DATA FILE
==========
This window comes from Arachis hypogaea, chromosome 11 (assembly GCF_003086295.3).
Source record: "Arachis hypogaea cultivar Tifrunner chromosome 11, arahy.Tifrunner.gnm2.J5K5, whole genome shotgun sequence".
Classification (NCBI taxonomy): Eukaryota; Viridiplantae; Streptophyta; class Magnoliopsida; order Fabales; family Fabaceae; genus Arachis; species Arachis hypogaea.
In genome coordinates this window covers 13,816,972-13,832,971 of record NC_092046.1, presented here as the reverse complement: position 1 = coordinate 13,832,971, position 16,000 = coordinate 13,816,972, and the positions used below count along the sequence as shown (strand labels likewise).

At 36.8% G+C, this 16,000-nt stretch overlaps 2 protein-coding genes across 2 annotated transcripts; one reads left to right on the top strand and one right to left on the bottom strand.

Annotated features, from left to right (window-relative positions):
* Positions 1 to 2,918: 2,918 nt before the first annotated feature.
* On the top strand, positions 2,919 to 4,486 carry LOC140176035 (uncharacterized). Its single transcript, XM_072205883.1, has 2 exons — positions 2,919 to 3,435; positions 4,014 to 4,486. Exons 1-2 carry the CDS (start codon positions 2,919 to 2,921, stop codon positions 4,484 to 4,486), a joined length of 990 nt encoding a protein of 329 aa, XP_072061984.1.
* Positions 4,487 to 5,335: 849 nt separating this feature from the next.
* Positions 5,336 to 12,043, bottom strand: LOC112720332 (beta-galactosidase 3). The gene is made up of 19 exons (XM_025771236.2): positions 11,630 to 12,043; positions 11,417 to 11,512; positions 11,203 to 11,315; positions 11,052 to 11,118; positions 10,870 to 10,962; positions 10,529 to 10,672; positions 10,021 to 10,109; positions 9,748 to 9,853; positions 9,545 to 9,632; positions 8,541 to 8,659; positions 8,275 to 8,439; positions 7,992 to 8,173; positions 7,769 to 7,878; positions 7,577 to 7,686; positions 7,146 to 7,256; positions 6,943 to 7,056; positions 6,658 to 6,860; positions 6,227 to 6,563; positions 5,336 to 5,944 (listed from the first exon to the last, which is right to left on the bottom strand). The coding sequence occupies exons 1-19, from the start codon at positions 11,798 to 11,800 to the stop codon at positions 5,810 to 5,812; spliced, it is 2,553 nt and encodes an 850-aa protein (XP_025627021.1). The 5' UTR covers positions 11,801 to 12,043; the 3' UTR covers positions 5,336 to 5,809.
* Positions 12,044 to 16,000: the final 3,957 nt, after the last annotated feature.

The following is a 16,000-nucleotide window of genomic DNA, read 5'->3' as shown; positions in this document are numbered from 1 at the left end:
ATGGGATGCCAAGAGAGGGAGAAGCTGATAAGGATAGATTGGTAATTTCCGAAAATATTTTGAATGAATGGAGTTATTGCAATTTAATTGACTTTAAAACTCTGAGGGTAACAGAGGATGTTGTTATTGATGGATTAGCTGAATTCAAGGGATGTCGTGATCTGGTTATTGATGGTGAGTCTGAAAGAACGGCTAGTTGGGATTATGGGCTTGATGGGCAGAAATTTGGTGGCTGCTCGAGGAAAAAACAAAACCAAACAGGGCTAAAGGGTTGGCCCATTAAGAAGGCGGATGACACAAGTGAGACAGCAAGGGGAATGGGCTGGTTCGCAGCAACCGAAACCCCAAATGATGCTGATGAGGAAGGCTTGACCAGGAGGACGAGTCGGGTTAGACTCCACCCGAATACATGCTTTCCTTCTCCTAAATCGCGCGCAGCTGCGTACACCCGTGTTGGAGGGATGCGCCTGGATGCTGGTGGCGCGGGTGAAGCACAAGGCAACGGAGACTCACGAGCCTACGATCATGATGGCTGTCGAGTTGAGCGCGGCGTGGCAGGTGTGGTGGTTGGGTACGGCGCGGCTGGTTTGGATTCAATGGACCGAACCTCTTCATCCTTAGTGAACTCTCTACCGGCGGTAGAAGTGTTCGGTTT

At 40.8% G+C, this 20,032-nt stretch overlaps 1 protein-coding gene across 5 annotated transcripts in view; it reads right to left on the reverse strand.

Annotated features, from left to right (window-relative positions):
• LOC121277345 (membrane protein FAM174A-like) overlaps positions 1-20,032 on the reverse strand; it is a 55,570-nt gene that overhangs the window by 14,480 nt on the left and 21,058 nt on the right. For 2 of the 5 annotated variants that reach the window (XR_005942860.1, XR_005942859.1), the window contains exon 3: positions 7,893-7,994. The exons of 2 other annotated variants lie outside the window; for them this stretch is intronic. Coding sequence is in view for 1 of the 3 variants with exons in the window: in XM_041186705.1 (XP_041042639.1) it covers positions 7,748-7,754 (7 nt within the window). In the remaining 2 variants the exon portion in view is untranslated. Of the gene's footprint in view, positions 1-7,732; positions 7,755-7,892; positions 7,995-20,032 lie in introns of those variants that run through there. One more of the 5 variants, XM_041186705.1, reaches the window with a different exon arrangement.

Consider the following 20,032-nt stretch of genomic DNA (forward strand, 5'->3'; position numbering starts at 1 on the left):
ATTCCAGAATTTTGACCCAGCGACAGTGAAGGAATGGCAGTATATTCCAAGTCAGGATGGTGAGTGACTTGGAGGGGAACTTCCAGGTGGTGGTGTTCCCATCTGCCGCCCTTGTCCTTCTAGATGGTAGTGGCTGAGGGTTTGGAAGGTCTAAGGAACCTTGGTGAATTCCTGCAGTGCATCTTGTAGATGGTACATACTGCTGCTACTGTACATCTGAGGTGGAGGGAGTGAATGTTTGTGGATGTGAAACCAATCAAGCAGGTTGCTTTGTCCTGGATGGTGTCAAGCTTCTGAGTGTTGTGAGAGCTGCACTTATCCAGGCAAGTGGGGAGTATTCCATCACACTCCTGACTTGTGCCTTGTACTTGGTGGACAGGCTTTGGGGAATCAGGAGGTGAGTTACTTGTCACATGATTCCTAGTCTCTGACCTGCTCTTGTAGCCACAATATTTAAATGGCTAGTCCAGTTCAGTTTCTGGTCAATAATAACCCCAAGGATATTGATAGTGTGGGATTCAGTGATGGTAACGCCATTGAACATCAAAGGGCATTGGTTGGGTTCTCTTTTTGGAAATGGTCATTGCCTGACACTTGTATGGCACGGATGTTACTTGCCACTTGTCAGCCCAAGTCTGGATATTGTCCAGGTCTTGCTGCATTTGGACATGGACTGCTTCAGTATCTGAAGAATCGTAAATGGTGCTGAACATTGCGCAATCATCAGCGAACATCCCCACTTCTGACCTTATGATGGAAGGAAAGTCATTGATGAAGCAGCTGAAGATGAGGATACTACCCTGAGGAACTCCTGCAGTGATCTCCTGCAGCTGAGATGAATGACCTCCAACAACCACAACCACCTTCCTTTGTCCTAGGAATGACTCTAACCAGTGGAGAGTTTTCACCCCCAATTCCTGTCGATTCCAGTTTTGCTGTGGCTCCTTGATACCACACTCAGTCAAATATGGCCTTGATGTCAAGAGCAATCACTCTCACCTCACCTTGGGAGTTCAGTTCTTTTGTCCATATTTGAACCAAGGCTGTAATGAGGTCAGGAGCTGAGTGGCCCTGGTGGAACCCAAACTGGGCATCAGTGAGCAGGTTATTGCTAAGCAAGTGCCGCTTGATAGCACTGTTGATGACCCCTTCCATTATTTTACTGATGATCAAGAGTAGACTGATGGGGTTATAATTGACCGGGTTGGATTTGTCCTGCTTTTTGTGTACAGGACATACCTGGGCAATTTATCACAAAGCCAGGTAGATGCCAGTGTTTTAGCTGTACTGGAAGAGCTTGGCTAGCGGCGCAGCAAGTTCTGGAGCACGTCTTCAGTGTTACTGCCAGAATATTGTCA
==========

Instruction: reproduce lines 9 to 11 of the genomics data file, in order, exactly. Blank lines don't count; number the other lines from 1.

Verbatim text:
* Positions 4,487 to 5,335: 849 nt separating this feature from the next.
* Positions 5,336 to 12,043, bottom strand: LOC112720332 (beta-galactosidase 3). The gene is made up of 19 exons (XM_025771236.2): positions 11,630 to 12,043; positions 11,417 to 11,512; positions 11,203 to 11,315; positions 11,052 to 11,118; positions 10,870 to 10,962; positions 10,529 to 10,672; positions 10,021 to 10,109; positions 9,748 to 9,853; positions 9,545 to 9,632; positions 8,541 to 8,659; positions 8,275 to 8,439; positions 7,992 to 8,173; positions 7,769 to 7,878; positions 7,577 to 7,686; positions 7,146 to 7,256; positions 6,943 to 7,056; positions 6,658 to 6,860; positions 6,227 to 6,563; positions 5,336 to 5,944 (listed from the first exon to the last, which is right to left on the bottom strand). The coding sequence occupies exons 1-19, from the start codon at positions 11,798 to 11,800 to the stop codon at positions 5,810 to 5,812; spliced, it is 2,553 nt and encodes an 850-aa protein (XP_025627021.1). The 5' UTR covers positions 11,801 to 12,043; the 3' UTR covers positions 5,336 to 5,809.
* Positions 12,044 to 16,000: the final 3,957 nt, after the last annotated feature.